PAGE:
Thus far, it has been able to regenerate—but only temporarily. As the economy is restructured following a major crisis—as it was in 1909-14, 1944-53, and again 1979-88—the restructuring regenerates the leading capitalist economy (e.g. the US) but at the expense of working classes and some capitalist competitors. The recovery thereafter dissipates and the crisis then reappears in more severe form. This has been the case since the early 1970s in particular. Reagan’s restructuring succeeded in generating a recovery—at the expense of Europe, Japan, and American working class—but the same restructuring led to financial instability and crises in all three sectors of global capital and culminated in the crash of 2008-09. The US recovery thereafter was rapid for capital incomes, but slow and tepid for wage incomes. And the recovery never really took hold in the weak links of Europe and Japan where subsequent recessions occurred after 2008-09, in a kind of ‘stop-go’ slow and shallow recovery punctuated by recessions—i.e. what I’ve called a classic ‘epic recession’.

Mohsen Abdelmoumen:

You also wrote Central Bankers at the End of Their Rope ? : Monetary Policy and the Coming Depression. Your analyzes and your work constantly warn about a major economic crisis to come. Why, in your opinion, can’t the capitalist system learn the lessons of previous crises?

Jack Rasmus:

After a crisis capitalists do find a way to restore profitability and expand capital. However, the restoration is only temporary, as I’ve said. But that’s acceptable for them. They’ll take a temporary recovery for all so long as it’s a significant temporary recovery for capital incomes. An alternative, longer term solution to the crisis would not as quickly restore profitability and growth, so they do not undertake it. A broader based, longer term restoration also risks strengthening opposition (to capitalism) forces and they don’t want to ‘go there’, as they say. For example, the US policy makers after 2008-09 embarked on a massive central bank money injection to bail out the banks and large corporations to the tune of more than $10 trillion, half of which was QE direct subsidy by the Fed buying bad securities. Tens of trillions in tax cuts for corporations and investors followed as well. Profits and capital incomes accelerated, as the bailout by the Fed (monetary) and Congress (fiscal tax cuts) was redistributed by corporations to shareholders.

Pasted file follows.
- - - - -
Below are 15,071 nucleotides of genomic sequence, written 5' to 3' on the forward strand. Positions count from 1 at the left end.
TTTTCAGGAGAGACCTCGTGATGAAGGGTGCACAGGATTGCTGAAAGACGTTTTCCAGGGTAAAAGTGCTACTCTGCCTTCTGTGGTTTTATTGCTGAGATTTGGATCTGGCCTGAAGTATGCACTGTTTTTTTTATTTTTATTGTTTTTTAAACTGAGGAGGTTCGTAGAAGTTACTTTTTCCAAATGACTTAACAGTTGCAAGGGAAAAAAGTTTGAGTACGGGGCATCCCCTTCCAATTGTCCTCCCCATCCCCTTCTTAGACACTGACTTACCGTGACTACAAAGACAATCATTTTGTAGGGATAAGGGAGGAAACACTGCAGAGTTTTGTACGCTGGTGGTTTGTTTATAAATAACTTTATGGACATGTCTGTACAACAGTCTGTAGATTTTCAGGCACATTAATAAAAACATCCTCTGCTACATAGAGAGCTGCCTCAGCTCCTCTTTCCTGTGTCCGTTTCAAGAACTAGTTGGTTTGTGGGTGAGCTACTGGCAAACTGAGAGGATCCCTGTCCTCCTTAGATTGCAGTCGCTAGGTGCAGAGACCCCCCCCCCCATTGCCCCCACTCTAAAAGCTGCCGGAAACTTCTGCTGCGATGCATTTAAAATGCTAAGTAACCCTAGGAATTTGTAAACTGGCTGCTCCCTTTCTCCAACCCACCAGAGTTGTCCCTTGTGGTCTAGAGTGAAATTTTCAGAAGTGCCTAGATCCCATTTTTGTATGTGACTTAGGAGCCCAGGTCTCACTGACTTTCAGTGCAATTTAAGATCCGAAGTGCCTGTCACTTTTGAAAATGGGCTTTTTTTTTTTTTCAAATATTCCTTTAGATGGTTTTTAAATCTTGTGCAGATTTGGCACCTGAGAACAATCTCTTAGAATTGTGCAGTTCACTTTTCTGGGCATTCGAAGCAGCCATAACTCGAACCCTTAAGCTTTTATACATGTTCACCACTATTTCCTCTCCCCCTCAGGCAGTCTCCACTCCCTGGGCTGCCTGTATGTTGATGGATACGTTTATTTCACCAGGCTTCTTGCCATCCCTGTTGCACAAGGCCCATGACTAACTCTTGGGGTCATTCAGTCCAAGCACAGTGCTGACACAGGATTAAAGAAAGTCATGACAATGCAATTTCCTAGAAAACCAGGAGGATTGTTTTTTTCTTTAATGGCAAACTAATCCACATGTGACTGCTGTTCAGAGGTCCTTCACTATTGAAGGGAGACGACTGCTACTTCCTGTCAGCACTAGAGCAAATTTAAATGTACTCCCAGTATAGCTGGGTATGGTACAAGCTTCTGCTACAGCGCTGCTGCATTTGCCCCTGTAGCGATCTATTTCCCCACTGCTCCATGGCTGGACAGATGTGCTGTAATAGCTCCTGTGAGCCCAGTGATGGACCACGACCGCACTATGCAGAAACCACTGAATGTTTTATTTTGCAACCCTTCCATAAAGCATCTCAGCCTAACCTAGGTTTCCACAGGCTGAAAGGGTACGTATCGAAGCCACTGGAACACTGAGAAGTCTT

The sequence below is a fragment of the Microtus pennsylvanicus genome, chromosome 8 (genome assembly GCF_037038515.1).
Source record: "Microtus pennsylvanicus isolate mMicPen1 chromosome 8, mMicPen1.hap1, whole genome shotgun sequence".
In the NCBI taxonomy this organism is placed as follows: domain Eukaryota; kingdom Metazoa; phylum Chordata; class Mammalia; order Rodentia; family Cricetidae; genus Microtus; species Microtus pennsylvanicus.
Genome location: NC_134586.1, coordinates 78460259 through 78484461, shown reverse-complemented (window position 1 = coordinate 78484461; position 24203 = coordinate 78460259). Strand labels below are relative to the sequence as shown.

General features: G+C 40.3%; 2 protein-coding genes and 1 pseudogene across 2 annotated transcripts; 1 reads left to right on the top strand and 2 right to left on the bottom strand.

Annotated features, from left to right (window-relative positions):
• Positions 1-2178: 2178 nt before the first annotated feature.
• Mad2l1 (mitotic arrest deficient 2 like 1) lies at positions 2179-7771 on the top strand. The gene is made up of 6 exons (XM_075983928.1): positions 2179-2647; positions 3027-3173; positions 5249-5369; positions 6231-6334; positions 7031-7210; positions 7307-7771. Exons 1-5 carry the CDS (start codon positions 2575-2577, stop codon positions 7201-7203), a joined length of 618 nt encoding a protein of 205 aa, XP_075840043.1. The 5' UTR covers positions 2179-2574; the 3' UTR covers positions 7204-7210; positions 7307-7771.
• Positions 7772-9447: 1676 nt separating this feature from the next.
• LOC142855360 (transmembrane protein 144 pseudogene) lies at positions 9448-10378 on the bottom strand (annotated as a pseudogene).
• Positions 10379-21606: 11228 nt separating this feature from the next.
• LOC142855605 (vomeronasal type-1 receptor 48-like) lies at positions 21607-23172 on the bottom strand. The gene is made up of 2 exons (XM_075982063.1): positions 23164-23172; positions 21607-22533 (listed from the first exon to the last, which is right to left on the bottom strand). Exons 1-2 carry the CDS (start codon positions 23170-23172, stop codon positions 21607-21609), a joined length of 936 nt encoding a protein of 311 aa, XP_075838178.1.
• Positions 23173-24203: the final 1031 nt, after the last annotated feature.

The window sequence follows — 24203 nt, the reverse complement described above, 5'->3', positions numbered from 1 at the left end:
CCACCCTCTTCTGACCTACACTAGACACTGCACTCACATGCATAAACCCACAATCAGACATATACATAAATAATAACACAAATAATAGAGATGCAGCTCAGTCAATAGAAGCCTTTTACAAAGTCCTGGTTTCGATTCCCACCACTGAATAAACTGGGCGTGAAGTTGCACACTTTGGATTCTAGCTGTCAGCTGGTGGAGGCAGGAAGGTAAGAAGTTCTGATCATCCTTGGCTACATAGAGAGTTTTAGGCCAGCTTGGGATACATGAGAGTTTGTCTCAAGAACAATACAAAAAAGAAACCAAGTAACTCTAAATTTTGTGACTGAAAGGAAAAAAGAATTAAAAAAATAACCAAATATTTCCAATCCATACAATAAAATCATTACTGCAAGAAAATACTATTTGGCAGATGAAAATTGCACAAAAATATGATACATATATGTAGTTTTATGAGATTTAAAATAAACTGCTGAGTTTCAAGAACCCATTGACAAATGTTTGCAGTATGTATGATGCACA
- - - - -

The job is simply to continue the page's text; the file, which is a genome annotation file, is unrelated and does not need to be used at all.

More than $1 trillion a year was thus redistributed in the form of stock buybacks and dividend payouts just from the Fortune 500 alone. In 2018 it was $1.4 trillion. In 2019 it’s running at more than $1.5 trillion. Meanwhile, wage incomes are stagnating for the bottom 90% of the 162 million labor force in the US due to the restructuring of labor markets to the disadvantage of working class folks. So the ‘lesson’ capitalists have learned is how to quickly ensure they recover from a crisis by using monetary and fiscal policies to directly subsidize their incomes. Such policies in the 21st century are more about the State subsidizing capital incomes than they are about stabilizing the unstable, crisis prone economy.

Mohsen Abdelmoumen:

You wrote The Scourge of Neoliberalism: US Economic Policy from Reagan to Trump, to appear this September 2019. Why in your opinion can the capitalist system only generate crises?

Jack Rasmus:

Crisis generation is embedded in the very ‘economic DNA’ of 21st century capitalism. It constantly over-expands (externally & geographically and internally & technologically). The over-expansion gets away with itself and results in severe global imbalances of various kinds: financial investment over real investment; money capital outflow excesses from the advanced capitalist core economies (US, Europe, Japan) to the emerging market economies; labor inflows from the periphery economies to the advanced core; trade imbalances or goods flow imbalances; technological change imbalances within the advanced economies; imbalances in the price systems as asset bubbles expand faster than goods or factor input prices; employment imbalances as need for skilled labor goes unfulfilled as unskilled labor accumulates on the sidelines as unemployed, underemployed, and contingent-gig service workers. All these, related imbalances generate the crises.